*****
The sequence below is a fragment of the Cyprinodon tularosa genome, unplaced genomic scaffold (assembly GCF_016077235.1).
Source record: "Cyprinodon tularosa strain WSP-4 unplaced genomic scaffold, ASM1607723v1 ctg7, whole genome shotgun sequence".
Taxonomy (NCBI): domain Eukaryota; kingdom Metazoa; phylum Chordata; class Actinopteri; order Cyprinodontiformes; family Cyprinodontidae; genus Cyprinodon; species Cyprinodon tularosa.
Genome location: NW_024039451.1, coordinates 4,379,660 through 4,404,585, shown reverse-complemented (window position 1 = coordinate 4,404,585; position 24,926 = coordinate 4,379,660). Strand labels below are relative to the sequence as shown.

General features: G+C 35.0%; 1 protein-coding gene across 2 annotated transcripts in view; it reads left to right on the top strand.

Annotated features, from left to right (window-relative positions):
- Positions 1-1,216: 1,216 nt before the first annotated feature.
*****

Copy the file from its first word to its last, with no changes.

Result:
The sequence below is a fragment of the Cyprinodon tularosa genome, unplaced genomic scaffold (assembly GCF_016077235.1).
Source record: "Cyprinodon tularosa strain WSP-4 unplaced genomic scaffold, ASM1607723v1 ctg7, whole genome shotgun sequence".
Taxonomy (NCBI): domain Eukaryota; kingdom Metazoa; phylum Chordata; class Actinopteri; order Cyprinodontiformes; family Cyprinodontidae; genus Cyprinodon; species Cyprinodon tularosa.
Genome location: NW_024039451.1, coordinates 4,379,660 through 4,404,585, shown reverse-complemented (window position 1 = coordinate 4,404,585; position 24,926 = coordinate 4,379,660). Strand labels below are relative to the sequence as shown.

General features: G+C 35.0%; 1 protein-coding gene across 2 annotated transcripts in view; it reads left to right on the top strand.

Annotated features, from left to right (window-relative positions):
- Positions 1-1,216: 1,216 nt before the first annotated feature.